Island history

Homer sang of “two-citied Syros” (the principal settlements were in today’s Vari and Apano Meria). The, so-called, blind poet “saw” and praised the island’s beauty and agricultural bounty: “…plant-filled, full of apples, plenty of wine, many-seeded”.
 
The name Syra, instead of Syros is recorded for the first time in a work by Isichiou of Milisiou (6th c. B.C). The island was named Souda under Prankish rule.
During its decline it was pejoratively called Psyra according to the folksy saying: “Syra psyra – Mykono kasida” (“Syros lice – Mykonos lice eggs”).


 2800-2300/2200 B.C.: the island was originally inhabited, most probably, by the Kares or the Leleges. Research by the archaeologist X. Tsountas in the northeast part of the island (Chalandriani – Kastri) has shed much light on the prehistoric period.
Significant finds in this region include many graves with their burial goods, ceramic vessels, stone compasses, statuettes, intact skeletons and ancient ruins, the remains of former Acropolis (fortified hill-top site) and Pyrgos (watch-tower).

5thc. B.C.: the Phonecians arrived on the island. They might have named it Syros from the Phoenician word Sour. Next, under the leadership of Ippomedonta, the lonians held sway. According to Homer, the ruler during this period was Ktisias.
6th c. B.C.: Pythagoras’ teacher, the renowned philosopher Ferekidis, was born and reached his acme on Syros.
During the reign of Polycraty on Samos, Syros fell into the hands of the Samions; Killikon, the Syrian traitor ‘lent his hand’ in the betrayal.
During the Persian wars the island was conquered by the Persians and subsequently, ‘liberated’ by the Athenians who, although they did grant independence, levied their taxes from the island.
 
4th c. B.C.: subjected to the rule of Phillip of Macedonia.
 
1st c. B.C.: Syros during the Roman era enjoyed the acme of civilization for about two centuries; then a severe decline followed. The island was always ‘overshadowed’ by its neighbor, Sacred Delos.
 
Christian – Byzantine era:
Early Byzantine period: Syros was… unknown, cloaked by invisibility. Meanwhile the gods and their demigods, Poseidon, Asphalios, Athena, Amphitriti, Panas, Dimitra, the Kaveiroi, Dionysus, Apollo, Hermes, relinquished their places to Christ and His Church. Syros originally came under the j ecclesiastical provenance of the Bishopric of Delos, and later, of the Mitropoly of Athens.
 
7th -8th c. A.D.: raids by Arab pirates. The results: catastrophe and the great plague (747-750).
 
Venetian rule – Ottoman rule
1207: Marcos Sanoudos I conquered Syros as well as Naxos (the Duchy of the Aegean).
1286: The siege of the …donkey…
” Back then, pirates seized ‘the finest donkey’ from Tinos, where Bartholomaios Gkizis ruled, and sold her to the ruler of Syros, Guiliemo Sanoudo, son of Marcos Sanoudo II. The donkey bore the brand of its owner and so its noble buyer was i considered a receiver of stolen goods. Bartholomaios Gizis used this as an excuse to undertake an aggressive military campaign against Syros, besieging and nearly capturing the island’s Kastro.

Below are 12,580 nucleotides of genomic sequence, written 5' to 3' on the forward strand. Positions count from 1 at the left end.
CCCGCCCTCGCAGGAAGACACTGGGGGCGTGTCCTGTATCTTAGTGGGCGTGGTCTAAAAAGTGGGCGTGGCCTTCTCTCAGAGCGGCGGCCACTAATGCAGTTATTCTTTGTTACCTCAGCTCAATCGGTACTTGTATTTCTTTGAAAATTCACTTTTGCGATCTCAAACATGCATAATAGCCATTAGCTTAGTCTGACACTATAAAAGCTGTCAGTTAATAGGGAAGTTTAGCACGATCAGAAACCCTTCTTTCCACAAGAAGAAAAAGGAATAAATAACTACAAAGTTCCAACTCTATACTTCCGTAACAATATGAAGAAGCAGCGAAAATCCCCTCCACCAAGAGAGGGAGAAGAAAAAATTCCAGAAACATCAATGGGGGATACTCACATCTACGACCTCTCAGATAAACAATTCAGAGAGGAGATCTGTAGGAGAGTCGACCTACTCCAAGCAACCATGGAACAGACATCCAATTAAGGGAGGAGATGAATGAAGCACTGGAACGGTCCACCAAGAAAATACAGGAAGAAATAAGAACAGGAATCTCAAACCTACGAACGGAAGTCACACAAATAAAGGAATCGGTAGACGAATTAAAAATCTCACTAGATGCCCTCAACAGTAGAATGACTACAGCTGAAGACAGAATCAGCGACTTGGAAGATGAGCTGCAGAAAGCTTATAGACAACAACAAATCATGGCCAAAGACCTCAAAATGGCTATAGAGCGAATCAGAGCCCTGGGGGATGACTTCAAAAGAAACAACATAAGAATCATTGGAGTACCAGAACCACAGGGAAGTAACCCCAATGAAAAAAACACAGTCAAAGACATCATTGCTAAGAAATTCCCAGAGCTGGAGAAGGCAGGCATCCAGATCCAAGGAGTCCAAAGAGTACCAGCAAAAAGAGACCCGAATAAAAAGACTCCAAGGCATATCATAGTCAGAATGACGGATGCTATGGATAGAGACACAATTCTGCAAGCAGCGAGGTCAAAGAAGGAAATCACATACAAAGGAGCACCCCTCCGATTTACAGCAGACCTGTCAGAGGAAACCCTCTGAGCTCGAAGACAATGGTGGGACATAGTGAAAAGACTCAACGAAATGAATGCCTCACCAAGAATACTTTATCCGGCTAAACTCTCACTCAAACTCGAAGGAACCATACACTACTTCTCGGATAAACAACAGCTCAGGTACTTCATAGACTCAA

At that time the fleet of Carolos Andegano II, the King of Naples, happened to be in the Aegean and came to Syros’ aid. Gkizi was forced to lift the siege and take back his donkey, which had cost, so far, thirty thousand weight in ‘soldes’ and eighteen thousand gold ducats (don’t bother to convert it into Euros)…”
1383: the Duke of Naxos included Syros in the dowry of his daughter Petronella.
Early 15th c.: The extreme poverty on the island forced the inhabitants to assuage their hunger with carob pods.
 
1537 – 1564: Syros changed conquerors once again: this time the island was overrun by the Ottoman Turks. Although subjected to the Sultan during Ottoman rule, Syros was self-governing and maintained a favored status; at the same time, the Duke of the Aegean was the Spanish Jew, Yosif Nazi. Certainly, the island was under Ottoman occupation, but the Cadiz was the lone Turk on the island.
 
1580: The Sultan Mourat III grants a ‘thelim’ to the people of Syros giving them especially favored status.
 
1617: All Tselepi Kapodan Pasha scourged the island with raids, burning the town, the churches and hanging the Catholic bishop, lo. Andrea Karga.
 
1770-1774: during the first Russo-Turkish war, Syros was taken over for a period of three years by the Russians, who robbed the island completely and then, once again, it fell to the Turks.
 
1779-1803: The Sultan Abdul Hamit gave the island to his niece Sakh as a dowry, after first bestowing on her the severed head of her predecessor the Bey!
During the revolution of 1821, under French protection, the island, althoug’-not actively mobilized in the struggle for Liberation, was valuable for its participation in another aspect of the war: it became the refuge for persecutec Greeks, fleeing from every corner of their struggling land. This wave of immigrants became established chiefly in Kato Syros, in the area of the ‘limiona’ (harbor-haven), where they created the miracle of the 19th century: the commercial capital of Greece, Hermoupolis.